Using Geospatial Technologies: A Case Study of the Town of Lincoln, Ontario
    Wednesday, Nov. 17 at 2 p.m. — Seven-minute lightning talk
    Presented by Baharak Razaghirad, Brock University Master of Sustainability student

    Urban trees provide important benefits to communities, especially in the context of climate change. This presentation will discuss using geospacial technologies to assess urban tree canopies as a timely and accurate alternative to costly, ground-based assessments.  Razaghirad will discuss two approaches used to quantify the urban tree canopy for the Town of Lincoln —  remote sensing and a random sampling method.

    Introduction to ArcGIS Online
    Friday, Nov. 19 at 2 p.m. — One-hour tutorial
    Presented by Sharon Janzen, Map Library Associate and Geospatial Data Co-ordinator, Brock University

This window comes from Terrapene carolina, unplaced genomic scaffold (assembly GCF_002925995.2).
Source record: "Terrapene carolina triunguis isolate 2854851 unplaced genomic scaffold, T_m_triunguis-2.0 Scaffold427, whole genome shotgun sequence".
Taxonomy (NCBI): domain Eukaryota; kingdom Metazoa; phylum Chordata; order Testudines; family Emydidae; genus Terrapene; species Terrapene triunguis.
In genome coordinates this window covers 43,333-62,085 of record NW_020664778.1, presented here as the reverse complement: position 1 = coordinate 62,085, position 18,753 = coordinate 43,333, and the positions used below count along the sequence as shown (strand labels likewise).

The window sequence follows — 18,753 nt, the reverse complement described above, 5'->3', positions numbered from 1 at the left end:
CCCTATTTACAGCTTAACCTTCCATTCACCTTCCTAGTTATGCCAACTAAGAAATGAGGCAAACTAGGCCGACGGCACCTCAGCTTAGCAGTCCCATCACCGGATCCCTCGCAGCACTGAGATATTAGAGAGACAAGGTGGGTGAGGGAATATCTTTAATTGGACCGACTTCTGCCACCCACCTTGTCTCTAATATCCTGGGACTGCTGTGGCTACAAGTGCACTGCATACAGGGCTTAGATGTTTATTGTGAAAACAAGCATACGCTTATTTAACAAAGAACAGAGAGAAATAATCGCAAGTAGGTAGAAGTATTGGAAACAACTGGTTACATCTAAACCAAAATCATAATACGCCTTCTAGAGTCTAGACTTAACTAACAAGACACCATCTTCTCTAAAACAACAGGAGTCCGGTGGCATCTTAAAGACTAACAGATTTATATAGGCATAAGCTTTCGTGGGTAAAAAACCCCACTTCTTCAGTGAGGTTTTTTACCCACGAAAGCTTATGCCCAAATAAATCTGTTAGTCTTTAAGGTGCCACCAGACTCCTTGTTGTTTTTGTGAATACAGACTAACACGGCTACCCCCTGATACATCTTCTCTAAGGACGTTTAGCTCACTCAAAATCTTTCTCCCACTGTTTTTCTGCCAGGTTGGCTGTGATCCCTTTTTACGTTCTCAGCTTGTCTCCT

During this hands-on experience, participants will explore ArcGIS Online, a popular web-based dynamic mapping software that is accessible on Windows and Mac platforms. No experience is necessary for this introductory tutorial, but curiosity is an asset. A valid login for the website is required (public or organizational accounts welcome). Visit the ArcGIS website to sign up for a public account.

    STORY FROM THE BROCK NEWS

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  • Event to shine light on innovative GIS uses

    Whether you realize it or not, geographic information systems (GIS) are part of your everyday life.

    When you plan a trip in Google Maps, you’re using GIS. When news outlets use maps to add visuals to stories, they are made through GIS.